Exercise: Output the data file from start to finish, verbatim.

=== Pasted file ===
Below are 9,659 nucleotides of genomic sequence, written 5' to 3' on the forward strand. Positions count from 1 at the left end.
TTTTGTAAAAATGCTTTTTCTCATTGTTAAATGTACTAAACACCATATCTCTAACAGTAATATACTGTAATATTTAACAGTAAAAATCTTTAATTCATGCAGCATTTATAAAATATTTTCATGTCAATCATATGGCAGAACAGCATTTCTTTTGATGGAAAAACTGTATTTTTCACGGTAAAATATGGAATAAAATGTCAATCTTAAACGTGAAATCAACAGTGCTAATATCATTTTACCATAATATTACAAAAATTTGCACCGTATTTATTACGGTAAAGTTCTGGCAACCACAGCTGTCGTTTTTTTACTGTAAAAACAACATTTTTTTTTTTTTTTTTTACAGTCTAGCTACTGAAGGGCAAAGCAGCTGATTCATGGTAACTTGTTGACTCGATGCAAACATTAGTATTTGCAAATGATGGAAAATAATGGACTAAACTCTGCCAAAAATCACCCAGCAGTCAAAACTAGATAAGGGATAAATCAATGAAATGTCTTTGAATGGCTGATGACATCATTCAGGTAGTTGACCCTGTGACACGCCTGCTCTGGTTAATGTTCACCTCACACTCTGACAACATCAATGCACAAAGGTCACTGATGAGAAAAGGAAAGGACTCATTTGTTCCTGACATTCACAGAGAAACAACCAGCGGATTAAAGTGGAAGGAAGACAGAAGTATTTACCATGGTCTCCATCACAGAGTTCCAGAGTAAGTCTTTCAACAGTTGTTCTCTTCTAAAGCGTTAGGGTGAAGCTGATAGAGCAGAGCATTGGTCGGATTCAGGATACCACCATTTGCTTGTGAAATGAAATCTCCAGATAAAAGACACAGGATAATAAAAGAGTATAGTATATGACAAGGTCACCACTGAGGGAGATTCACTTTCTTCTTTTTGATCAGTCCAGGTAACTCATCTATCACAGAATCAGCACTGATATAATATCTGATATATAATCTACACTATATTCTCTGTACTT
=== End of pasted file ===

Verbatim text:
Below are 9,659 nucleotides of genomic sequence, written 5' to 3' on the forward strand. Positions count from 1 at the left end.
TTTTGTAAAAATGCTTTTTCTCATTGTTAAATGTACTAAACACCATATCTCTAACAGTAATATACTGTAATATTTAACAGTAAAAATCTTTAATTCATGCAGCATTTATAAAATATTTTCATGTCAATCATATGGCAGAACAGCATTTCTTTTGATGGAAAAACTGTATTTTTCACGGTAAAATATGGAATAAAATGTCAATCTTAAACGTGAAATCAACAGTGCTAATATCATTTTACCATAATATTACAAAAATTTGCACCGTATTTATTACGGTAAAGTTCTGGCAACCACAGCTGTCGTTTTTTTACTGTAAAAACAACATTTTTTTTTTTTTTTTTTACAGTCTAGCTACTGAAGGGCAAAGCAGCTGATTCATGGTAACTTGTTGACTCGATGCAAACATTAGTATTTGCAAATGATGGAAAATAATGGACTAAACTCTGCCAAAAATCACCCAGCAGTCAAAACTAGATAAGGGATAAATCAATGAAATGTCTTTGAATGGCTGATGACATCATTCAGGTAGTTGACCCTGTGACACGCCTGCTCTGGTTAATGTTCACCTCACACTCTGACAACATCAATGCACAAAGGTCACTGATGAGAAAAGGAAAGGACTCATTTGTTCCTGACATTCACAGAGAAACAACCAGCGGATTAAAGTGGAAGGAAGACAGAAGTATTTACCATGGTCTCCATCACAGAGTTCCAGAGTAAGTCTTTCAACAGTTGTTCTCTTCTAAAGCGTTAGGGTGAAGCTGATAGAGCAGAGCATTGGTCGGATTCAGGATACCACCATTTGCTTGTGAAATGAAATCTCCAGATAAAAGACACAGGATAATAAAAGAGTATAGTATATGACAAGGTCACCACTGAGGGAGATTCACTTTCTTCTTTTTGATCAGTCCAGGTAACTCATCTATCACAGAATCAGCACTGATATAATATCTGATATATAATCTACACTATATTCTCTGTACTT